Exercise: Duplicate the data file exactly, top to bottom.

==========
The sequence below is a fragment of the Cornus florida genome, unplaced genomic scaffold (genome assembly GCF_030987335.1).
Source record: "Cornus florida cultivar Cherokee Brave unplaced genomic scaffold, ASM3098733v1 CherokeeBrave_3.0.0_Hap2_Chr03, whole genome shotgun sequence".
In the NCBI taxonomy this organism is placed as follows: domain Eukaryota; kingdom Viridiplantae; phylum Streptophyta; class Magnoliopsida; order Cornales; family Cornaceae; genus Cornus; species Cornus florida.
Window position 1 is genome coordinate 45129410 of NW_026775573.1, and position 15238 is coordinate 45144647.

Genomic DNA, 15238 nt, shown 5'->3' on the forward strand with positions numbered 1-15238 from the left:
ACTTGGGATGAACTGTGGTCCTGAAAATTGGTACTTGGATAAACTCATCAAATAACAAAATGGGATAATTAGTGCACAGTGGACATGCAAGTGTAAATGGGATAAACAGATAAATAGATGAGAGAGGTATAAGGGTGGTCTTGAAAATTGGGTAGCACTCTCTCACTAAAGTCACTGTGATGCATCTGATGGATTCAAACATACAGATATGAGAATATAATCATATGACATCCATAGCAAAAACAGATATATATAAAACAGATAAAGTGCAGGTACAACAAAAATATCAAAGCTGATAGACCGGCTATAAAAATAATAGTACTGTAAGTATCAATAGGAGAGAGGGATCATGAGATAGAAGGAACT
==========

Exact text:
The sequence below is a fragment of the Cornus florida genome, unplaced genomic scaffold (genome assembly GCF_030987335.1).
Source record: "Cornus florida cultivar Cherokee Brave unplaced genomic scaffold, ASM3098733v1 CherokeeBrave_3.0.0_Hap2_Chr03, whole genome shotgun sequence".
In the NCBI taxonomy this organism is placed as follows: domain Eukaryota; kingdom Viridiplantae; phylum Streptophyta; class Magnoliopsida; order Cornales; family Cornaceae; genus Cornus; species Cornus florida.
Window position 1 is genome coordinate 45129410 of NW_026775573.1, and position 15238 is coordinate 45144647.

Genomic DNA, 15238 nt, shown 5'->3' on the forward strand with positions numbered 1-15238 from the left:
ACTTGGGATGAACTGTGGTCCTGAAAATTGGTACTTGGATAAACTCATCAAATAACAAAATGGGATAATTAGTGCACAGTGGACATGCAAGTGTAAATGGGATAAACAGATAAATAGATGAGAGAGGTATAAGGGTGGTCTTGAAAATTGGGTAGCACTCTCTCACTAAAGTCACTGTGATGCATCTGATGGATTCAAACATACAGATATGAGAATATAATCATATGACATCCATAGCAAAAACAGATATATATAAAACAGATAAAGTGCAGGTACAACAAAAATATCAAAGCTGATAGACCGGCTATAAAAATAATAGTACTGTAAGTATCAATAGGAGAGAGGGATCATGAGATAGAAGGAACT